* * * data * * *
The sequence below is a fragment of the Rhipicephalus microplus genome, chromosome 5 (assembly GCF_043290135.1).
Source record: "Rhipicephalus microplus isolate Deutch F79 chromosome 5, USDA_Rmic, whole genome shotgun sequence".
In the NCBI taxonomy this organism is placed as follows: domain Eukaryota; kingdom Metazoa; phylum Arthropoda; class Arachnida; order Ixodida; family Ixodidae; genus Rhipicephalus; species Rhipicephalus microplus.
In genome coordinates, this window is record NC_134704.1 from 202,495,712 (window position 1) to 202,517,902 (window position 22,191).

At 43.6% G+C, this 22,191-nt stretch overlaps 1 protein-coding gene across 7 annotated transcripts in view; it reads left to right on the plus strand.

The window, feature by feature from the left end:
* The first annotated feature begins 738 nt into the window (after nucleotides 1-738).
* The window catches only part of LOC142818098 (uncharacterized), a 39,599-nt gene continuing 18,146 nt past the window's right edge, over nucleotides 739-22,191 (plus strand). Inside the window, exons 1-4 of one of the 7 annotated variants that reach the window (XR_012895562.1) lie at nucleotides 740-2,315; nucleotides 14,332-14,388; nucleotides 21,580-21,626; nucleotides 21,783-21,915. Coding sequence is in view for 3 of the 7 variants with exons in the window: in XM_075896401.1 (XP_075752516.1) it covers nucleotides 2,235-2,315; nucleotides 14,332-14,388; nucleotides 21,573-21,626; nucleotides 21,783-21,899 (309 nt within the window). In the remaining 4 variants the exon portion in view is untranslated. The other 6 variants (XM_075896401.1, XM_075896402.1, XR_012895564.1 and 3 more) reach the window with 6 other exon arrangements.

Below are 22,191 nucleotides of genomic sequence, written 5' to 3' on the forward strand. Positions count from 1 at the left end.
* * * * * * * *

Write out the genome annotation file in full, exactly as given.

The sequence below is a fragment of the Rhipicephalus microplus genome, chromosome 5 (assembly GCF_043290135.1).
Source record: "Rhipicephalus microplus isolate Deutch F79 chromosome 5, USDA_Rmic, whole genome shotgun sequence".
In the NCBI taxonomy this organism is placed as follows: domain Eukaryota; kingdom Metazoa; phylum Arthropoda; class Arachnida; order Ixodida; family Ixodidae; genus Rhipicephalus; species Rhipicephalus microplus.
In genome coordinates, this window is record NC_134704.1 from 202,495,712 (window position 1) to 202,517,902 (window position 22,191).

At 43.6% G+C, this 22,191-nt stretch overlaps 1 protein-coding gene across 7 annotated transcripts in view; it reads left to right on the plus strand.

The window, feature by feature from the left end:
* The first annotated feature begins 738 nt into the window (after nucleotides 1-738).
* The window catches only part of LOC142818098 (uncharacterized), a 39,599-nt gene continuing 18,146 nt past the window's right edge, over nucleotides 739-22,191 (plus strand). Inside the window, exons 1-4 of one of the 7 annotated variants that reach the window (XR_012895562.1) lie at nucleotides 740-2,315; nucleotides 14,332-14,388; nucleotides 21,580-21,626; nucleotides 21,783-21,915. Coding sequence is in view for 3 of the 7 variants with exons in the window: in XM_075896401.1 (XP_075752516.1) it covers nucleotides 2,235-2,315; nucleotides 14,332-14,388; nucleotides 21,573-21,626; nucleotides 21,783-21,899 (309 nt within the window). In the remaining 4 variants the exon portion in view is untranslated. The other 6 variants (XM_075896401.1, XM_075896402.1, XR_012895564.1 and 3 more) reach the window with 6 other exon arrangements.

Below are 22,191 nucleotides of genomic sequence, written 5' to 3' on the forward strand. Positions count from 1 at the left end.